By Paul Homewood
Now that NOAA data for September has been published, we can look at Californian precipitation for the last hydrologic year, which runs Oct to Sep.
Total precipitation in the last 12 months ended up slightly above average. Prior to this, there was a run of four particularly dry years.
Maybe one reason why the recent dry spell has appeared to bee so pronounced is that the state had a number of unusually wet years in the 1980s and 90s.
But looking at the longer term trends, there have been similarly dry spells, notably in the 1920s and early 30s.
Reservoir levels across most of the state are either at or close to average.
New Melones is the one which is significantly down. Yet, during the 1976/7 drought, it was effectively empty.
Statewide, reservoirs are 82% of the historical average, compared to 36% in 1977, based on September numbers.
California could certainly do with a couple of years of good rainfall, but things now appear to be manageable.…
by Jim Steele
Although some researchers have raised concerns about possible negative effects of rising CO2 on ocean surface pH, there are several lines of evidence demonstrating marine ecosystems are far more sensitive to fluxes of carbon dioxide from ocean depths and the biosphere’s response than from invasions of atmospheric CO2. There is also ample evidence that lower pH does not inhibit photosynthesis or lower ocean productivity (Mackey 2015). On the contrary, rising CO2 makes photosynthesis less costly.
Furthermore in contrast to researchers arguing rising atmospheric CO2 will inhibit calcification, increased photosynthesis not only increases calcification, paradoxically the process of calcification produces CO2 and drops pH to levels lower than predicted by climate change models. A combination of warmer tropical waters and coral reef biology results in out-gassing of CO2 from the ocean to the atmosphere, making coral reefs relatively insensitive to the effects of atmospheric CO2 on ocean pH.
Sixty million years ago proxy evidence indicates ocean surface pH hovered around 7.4. If surface pH was in equilibrium with the atmosphere, then CO2 concentrations would have hovered around 2000 ppm, but there is no consensus that CO2 reached those levels. However as will be discussed, there are biological processes that do lower surface pH to that extent, despite much lower atmospheric CO2 concentrations.…
Veteran Yale University research ecologist Dr. Dan Botkin has a new book coming out tomorrow (Saturday 15 October) that you might want to look at:
A number of chapters are relevant to polar bears, including these three:
“Myth 11: Without Human Interference, Earth’s Climate is Stable”
“Myth 13: Climate Change Will Lead to Huge Numbers of Extinctions”
“Myth 25: Compared to Climate Change, All Other Environmental Issues Are Minor”
I found the book clearly written in a readable style (Table of Contents here). It provides timely insight into critical issues related to conservation and species extinction, with many real-world examples that counter theoretical assumptions (polar bears are discussed in the Overview). I found the energy issues (Myths 23 and 24) an awkward distraction but others might find them of interest. It’s a good companion to Bjorn Lomborg’s The Skeptical Environmentalist (an excellent reference from 2001 but much more detailed).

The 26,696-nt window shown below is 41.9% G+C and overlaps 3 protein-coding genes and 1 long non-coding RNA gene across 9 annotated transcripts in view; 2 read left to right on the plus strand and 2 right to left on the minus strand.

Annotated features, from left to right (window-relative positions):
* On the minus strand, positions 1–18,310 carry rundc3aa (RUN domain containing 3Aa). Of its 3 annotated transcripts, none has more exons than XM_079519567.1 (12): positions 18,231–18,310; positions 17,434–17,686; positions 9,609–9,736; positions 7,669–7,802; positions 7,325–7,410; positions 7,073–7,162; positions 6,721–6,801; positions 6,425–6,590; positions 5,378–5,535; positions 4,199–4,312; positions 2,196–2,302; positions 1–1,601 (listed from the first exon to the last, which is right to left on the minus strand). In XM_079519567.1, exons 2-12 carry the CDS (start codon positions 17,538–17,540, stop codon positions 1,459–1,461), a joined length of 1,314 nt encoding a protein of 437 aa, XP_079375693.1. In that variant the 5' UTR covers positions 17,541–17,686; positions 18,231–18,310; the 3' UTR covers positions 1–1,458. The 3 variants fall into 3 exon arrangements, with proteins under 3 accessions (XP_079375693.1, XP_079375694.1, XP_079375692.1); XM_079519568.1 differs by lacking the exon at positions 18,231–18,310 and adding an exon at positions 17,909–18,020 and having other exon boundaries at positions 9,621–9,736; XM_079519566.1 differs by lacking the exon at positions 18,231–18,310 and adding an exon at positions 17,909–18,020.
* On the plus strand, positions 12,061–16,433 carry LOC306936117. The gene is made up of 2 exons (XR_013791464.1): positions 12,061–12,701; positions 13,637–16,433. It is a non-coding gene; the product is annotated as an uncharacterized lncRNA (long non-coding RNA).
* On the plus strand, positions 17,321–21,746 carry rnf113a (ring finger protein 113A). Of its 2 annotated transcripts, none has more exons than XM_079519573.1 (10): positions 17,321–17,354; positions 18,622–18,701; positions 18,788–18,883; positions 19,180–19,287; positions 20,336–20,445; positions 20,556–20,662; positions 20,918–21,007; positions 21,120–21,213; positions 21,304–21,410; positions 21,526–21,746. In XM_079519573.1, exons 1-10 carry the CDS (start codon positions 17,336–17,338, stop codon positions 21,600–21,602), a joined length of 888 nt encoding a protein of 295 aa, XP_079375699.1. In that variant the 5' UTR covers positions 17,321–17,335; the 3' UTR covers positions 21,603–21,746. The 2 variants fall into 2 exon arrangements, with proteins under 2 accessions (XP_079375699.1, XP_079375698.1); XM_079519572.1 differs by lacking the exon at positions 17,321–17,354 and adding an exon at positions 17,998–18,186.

Pre-0rders now being taken:
Twenty-five Myths That Are Destroying the Environment: What Many Environmentalists Believe and Why They Are Wrong. Daniel B. Botkin 2017. Rowman & Littlefield Publishers, Inc., Lanham, MD 20706. $12.71 PAPERBACK; $7.51 KINDLE
Peak inside via Amazon, more about Dan Botkin and his publication record, and the book below.
Dan has done some important background work relevant to polar bears, walrus, and Arctic seals. He and colleagues reconstructed sea ice data for the period 1850-1910 in the Bering and Chukchi Seas from whaling records (as well as estimating bowhead whale and walrus pre-slaughter population sizes for the western Arctic)(see Bockstoce and Botkin 1982, 1983; Mahoney et al. 2011). Companion data to the Mahoney et al. paper on Bering/Chukchi sea ice is here (other related papers here).
In addition, Dan and a host of prominent specialists co-authored a critical ecology paper entitled “Forecasting the Effects of Global Warming on Biodiversity” (Botkin et al. 2007).
The blurb about the new 25 Myths book is copied below:
Daniel B. Botkin is an ecologist who has been conducting and writing about ecological research for 45 years. After hearing so many false or flawed statements passed off as fact, he decided to write this book to give readers a more complete understanding of their environment.
For decades, environmental scientist and conservationist Daniel B. Botkin has studied the world around us. He has traveled the globe observing nature and the human impact on the environment, and now
A rainforest charity calls on the star to either denounce his connection to individuals involved in a Malaysian corruption scandal and return laundered money he allegedly received or give up his role.
In perhaps the biggest attack on Leonardo DiCaprio’s environmental credibility, a rainforest charity on Friday called on the actor to give up his title as UN Messenger of Peace with a special focus on climate change.